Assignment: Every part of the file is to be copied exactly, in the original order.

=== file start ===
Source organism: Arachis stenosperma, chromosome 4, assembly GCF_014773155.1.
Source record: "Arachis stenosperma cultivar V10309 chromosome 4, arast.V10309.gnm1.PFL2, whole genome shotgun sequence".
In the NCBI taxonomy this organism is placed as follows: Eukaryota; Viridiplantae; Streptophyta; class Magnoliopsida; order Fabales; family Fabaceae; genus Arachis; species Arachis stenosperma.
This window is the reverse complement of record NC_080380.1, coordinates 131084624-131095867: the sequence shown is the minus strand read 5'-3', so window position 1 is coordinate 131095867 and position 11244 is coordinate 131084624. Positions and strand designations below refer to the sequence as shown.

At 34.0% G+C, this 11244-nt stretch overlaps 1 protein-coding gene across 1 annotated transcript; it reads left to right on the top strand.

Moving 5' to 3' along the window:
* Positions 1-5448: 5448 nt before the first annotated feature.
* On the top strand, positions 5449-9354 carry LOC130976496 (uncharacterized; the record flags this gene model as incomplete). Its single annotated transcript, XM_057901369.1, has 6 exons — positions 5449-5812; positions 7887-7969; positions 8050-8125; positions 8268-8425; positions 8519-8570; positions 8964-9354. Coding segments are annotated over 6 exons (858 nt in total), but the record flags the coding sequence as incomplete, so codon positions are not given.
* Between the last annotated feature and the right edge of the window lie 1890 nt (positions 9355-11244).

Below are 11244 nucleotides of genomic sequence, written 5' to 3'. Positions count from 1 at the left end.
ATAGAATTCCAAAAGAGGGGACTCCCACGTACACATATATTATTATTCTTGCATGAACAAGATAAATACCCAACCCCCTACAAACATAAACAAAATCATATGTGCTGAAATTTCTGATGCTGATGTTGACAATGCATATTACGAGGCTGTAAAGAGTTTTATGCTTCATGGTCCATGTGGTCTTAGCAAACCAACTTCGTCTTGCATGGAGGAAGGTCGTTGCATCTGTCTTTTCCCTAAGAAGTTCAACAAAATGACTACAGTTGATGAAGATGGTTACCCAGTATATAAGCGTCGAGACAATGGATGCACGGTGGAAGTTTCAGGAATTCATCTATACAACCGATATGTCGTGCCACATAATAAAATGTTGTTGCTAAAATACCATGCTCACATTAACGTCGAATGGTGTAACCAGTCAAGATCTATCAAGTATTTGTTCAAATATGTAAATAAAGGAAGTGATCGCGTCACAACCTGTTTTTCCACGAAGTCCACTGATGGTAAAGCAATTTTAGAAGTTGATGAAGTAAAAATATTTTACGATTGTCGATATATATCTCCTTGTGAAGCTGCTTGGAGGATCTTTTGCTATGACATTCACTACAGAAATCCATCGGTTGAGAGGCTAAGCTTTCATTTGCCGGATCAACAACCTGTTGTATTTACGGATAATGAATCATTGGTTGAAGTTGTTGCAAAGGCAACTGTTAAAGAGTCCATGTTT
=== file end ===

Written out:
Source organism: Arachis stenosperma, chromosome 4, assembly GCF_014773155.1.
Source record: "Arachis stenosperma cultivar V10309 chromosome 4, arast.V10309.gnm1.PFL2, whole genome shotgun sequence".
In the NCBI taxonomy this organism is placed as follows: Eukaryota; Viridiplantae; Streptophyta; class Magnoliopsida; order Fabales; family Fabaceae; genus Arachis; species Arachis stenosperma.
This window is the reverse complement of record NC_080380.1, coordinates 131084624-131095867: the sequence shown is the minus strand read 5'-3', so window position 1 is coordinate 131095867 and position 11244 is coordinate 131084624. Positions and strand designations below refer to the sequence as shown.

At 34.0% G+C, this 11244-nt stretch overlaps 1 protein-coding gene across 1 annotated transcript; it reads left to right on the top strand.

Moving 5' to 3' along the window:
* Positions 1-5448: 5448 nt before the first annotated feature.
* On the top strand, positions 5449-9354 carry LOC130976496 (uncharacterized; the record flags this gene model as incomplete). Its single annotated transcript, XM_057901369.1, has 6 exons — positions 5449-5812; positions 7887-7969; positions 8050-8125; positions 8268-8425; positions 8519-8570; positions 8964-9354. Coding segments are annotated over 6 exons (858 nt in total), but the record flags the coding sequence as incomplete, so codon positions are not given.
* Between the last annotated feature and the right edge of the window lie 1890 nt (positions 9355-11244).

Below are 11244 nucleotides of genomic sequence, written 5' to 3'. Positions count from 1 at the left end.
ATAGAATTCCAAAAGAGGGGACTCCCACGTACACATATATTATTATTCTTGCATGAACAAGATAAATACCCAACCCCCTACAAACATAAACAAAATCATATGTGCTGAAATTTCTGATGCTGATGTTGACAATGCATATTACGAGGCTGTAAAGAGTTTTATGCTTCATGGTCCATGTGGTCTTAGCAAACCAACTTCGTCTTGCATGGAGGAAGGTCGTTGCATCTGTCTTTTCCCTAAGAAGTTCAACAAAATGACTACAGTTGATGAAGATGGTTACCCAGTATATAAGCGTCGAGACAATGGATGCACGGTGGAAGTTTCAGGAATTCATCTATACAACCGATATGTCGTGCCACATAATAAAATGTTGTTGCTAAAATACCATGCTCACATTAACGTCGAATGGTGTAACCAGTCAAGATCTATCAAGTATTTGTTCAAATATGTAAATAAAGGAAGTGATCGCGTCACAACCTGTTTTTCCACGAAGTCCACTGATGGTAAAGCAATTTTAGAAGTTGATGAAGTAAAAATATTTTACGATTGTCGATATATATCTCCTTGTGAAGCTGCTTGGAGGATCTTTTGCTATGACATTCACTACAGAAATCCATCGGTTGAGAGGCTAAGCTTTCATTTGCCGGATCAACAACCTGTTGTATTTACGGATAATGAATCATTGGTTGAAGTTGTTGCAAAGGCAACTGTTAAAGAGTCCATGTTT